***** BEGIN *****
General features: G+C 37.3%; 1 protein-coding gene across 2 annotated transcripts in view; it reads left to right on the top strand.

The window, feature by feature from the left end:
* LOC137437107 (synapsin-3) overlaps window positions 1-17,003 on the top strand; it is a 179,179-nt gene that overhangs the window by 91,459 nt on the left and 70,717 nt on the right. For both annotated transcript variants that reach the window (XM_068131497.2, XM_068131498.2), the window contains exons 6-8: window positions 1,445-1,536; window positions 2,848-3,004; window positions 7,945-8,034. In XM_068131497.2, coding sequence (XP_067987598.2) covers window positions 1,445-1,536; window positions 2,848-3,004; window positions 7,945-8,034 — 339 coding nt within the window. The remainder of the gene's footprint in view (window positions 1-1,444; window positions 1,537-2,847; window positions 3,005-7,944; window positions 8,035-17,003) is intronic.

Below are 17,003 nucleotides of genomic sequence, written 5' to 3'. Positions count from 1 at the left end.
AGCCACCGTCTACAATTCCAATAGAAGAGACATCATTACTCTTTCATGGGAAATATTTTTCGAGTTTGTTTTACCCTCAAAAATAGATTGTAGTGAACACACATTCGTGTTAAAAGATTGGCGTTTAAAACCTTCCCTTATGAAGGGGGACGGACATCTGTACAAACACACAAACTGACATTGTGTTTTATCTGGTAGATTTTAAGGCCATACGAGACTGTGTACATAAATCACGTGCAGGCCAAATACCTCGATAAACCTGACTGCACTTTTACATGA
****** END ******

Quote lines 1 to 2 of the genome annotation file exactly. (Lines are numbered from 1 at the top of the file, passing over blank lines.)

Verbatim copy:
General features: G+C 37.3%; 1 protein-coding gene across 2 annotated transcripts in view; it reads left to right on the top strand.

The window, feature by feature from the left end: